Secretary-General Mbalula dodges accountability as SA’s problems continue to pile up – Ivo Vegter

In a scathing opinion piece, Ivo Vegter’s focus falls on Fikile Mbalula, the secretary-general of the ANC government. He highlights Mbalula’s recent interview with the BBC, where he attempted to deflect criticism by arguing that the ANC should not be defined solely by the issue of loadshedding. However, Vegter argues that the ANC’s failures extend far beyond the energy crisis, encompassing a multitude of issues ranging from healthcare and education to corruption and infrastructure collapse. Vegter asserts that the ANC’s track record demonstrates a lack of competence and integrity, and questions whether the party deserves to remain in power.

Fikile Mbalula’s one single issue

By Ivo Vegter*

Secretary-general of the ANC, Fikile Mbalula, chides interviewer for defining the ANC ‘by one single issue’, namely load-shedding.

Fikile Mbalula, former cabinet minister and now secretary-general of the ANC, was one of three South African politicians interviewed for BBC HARDtalk by Stephen Sackur.

The good comrade tweeted a video of the full interview, apparently believing, as a friend of mine put it, that he killed it. (If he deletes it, the BBC posted an audio-only recording.)

It was not an impressive performance. It amounted to a whole lot of evasion, hand-waving, blaming external events, blaming colonialism, and defensive promises to do better. I suppose someone had to go face the firing squad, and Mbalula drew the short straw.

Mr Fear Fokol, as he once styled himself, relieved himself of a few quotable soundbites, including an acknowledgement that South Africa might become a failed state (though he says the ANC is working hard to prevent that).


I want to focus on just one single issue, however.

Talking about load-shedding, as well as the ANC’s record on connecting people to the grid, extending social security to the poor and building decent housing, he said: ‘In 30 years, we have done so much, and yet we are defined by one single issue. We will defeat that issue. As the African National Congress, we are determined to ensure that load-shedding is something of the past.’ (My italics.)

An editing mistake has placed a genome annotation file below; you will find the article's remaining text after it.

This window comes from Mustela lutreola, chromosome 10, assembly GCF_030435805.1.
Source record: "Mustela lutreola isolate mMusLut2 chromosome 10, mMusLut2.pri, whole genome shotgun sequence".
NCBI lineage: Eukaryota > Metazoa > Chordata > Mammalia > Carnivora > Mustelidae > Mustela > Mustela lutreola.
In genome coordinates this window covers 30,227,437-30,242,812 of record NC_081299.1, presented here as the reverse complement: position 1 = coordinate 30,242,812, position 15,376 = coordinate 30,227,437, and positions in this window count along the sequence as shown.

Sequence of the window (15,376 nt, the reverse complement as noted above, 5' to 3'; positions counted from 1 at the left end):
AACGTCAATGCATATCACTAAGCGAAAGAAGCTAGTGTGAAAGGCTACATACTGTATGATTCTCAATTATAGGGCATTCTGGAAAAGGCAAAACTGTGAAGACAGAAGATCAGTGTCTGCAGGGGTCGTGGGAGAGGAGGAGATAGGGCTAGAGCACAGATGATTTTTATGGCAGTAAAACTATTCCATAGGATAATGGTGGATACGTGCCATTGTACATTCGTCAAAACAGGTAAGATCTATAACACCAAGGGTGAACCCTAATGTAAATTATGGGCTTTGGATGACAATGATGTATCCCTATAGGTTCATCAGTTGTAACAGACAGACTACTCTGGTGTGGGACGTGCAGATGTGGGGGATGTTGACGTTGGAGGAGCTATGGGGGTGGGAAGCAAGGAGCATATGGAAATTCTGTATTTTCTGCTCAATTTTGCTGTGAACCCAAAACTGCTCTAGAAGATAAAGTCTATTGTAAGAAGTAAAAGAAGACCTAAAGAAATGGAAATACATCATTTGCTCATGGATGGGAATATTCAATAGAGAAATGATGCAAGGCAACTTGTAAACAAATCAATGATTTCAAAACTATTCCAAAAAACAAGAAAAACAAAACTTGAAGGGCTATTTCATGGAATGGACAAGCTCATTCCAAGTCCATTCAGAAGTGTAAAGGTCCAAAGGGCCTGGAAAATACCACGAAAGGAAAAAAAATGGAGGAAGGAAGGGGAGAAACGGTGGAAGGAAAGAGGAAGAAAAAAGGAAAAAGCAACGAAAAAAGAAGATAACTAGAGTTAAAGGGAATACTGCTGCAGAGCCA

We’ve been hearing that promise for decades, and nobody believes it anymore. The ANC has had 25 years of warnings that Eskom would fall short of electricity demand by 2007, and 16 years since the first bout of load-shedding duly arrived. Besides building two coal-fired power plants that went billions over budget and years over deadline, mostly because they were feeding troughs for corrupt ANC patronage pigs, Eskom has done pretty near diddly-squat to ‘ensure that load-shedding is something of the past’.

But let’s leave that aside.

Read more: How the world sees SA – GIS on “The lost promise of South Africa”

Horde of issues

That Mbalula thinks the ANC is unfairly maligned by defining it ‘by one single issue’, despite all its successes, is outrageous. The ANC’s era of misrule is defined by a horde of issues, none of which reflect well on the party’s policies, the party’s integrity, or the party’s practical ability to govern.

The three achievements that Mbalula mentions were all Mbeki-era successes. Since then, it is hard to name any issue (independent monetary policy and an independent judiciary come to mind) on which the ANC has not failed miserably.

Let’s consider just a few of them.

Hammanskraal. Dear Fikile. Cholera affects 0.05% of the world’s population. In the absence of a major natural disaster that destroys clean water infrastructure, you have to be really, really incompetent to have cholera break out in your country.

The only real surprise here is that it took so long. Only 23 out of 995 wastewater treatment plants are Green Drop certified. A total of 334 (39%) of municipal wastewater systems were identified to be in a critical state in 2021, compared to 248 (29%) in 2013. A total of 102 (89%) out of the 115 systems owned by the Department of Public Works were identified in critical state, compared to 84% in 2013.

Water reticulation and treatment infrastructure has been a looming crisis for years, thanks to widespread neglect and corruption.

Read more: South Africa’s crucial ‘Container Corridor’ rail line crippled by cable theft


The treatment of cholera is dead simple and dirt cheap: rehydration with oral electrolyte solutions, or intravenous Ringer’s lactate in severe cases. To have 20 people and counting die of cholera requires an additional failure in primary healthcare in the area, and this reflects a broader failure with ANC government-run healthcare services.

Outside the Western Cape, public health facilities are collapsing. The government has had to defend itself against such claims since long before the Covid-19 pandemic.

There are chronic shortages of essential medicines. People spend many hours, and sometimes days, waiting to see someone. Sometimes they die waiting. Hospitals are overcrowded, and patients are sometimes doubled up in beds or unceremoniously dumped in corridors.

There is a critical shortage of nurses, while qualifications systems are in disarray and the private sector is restricted by law from training more than a given number of nurses.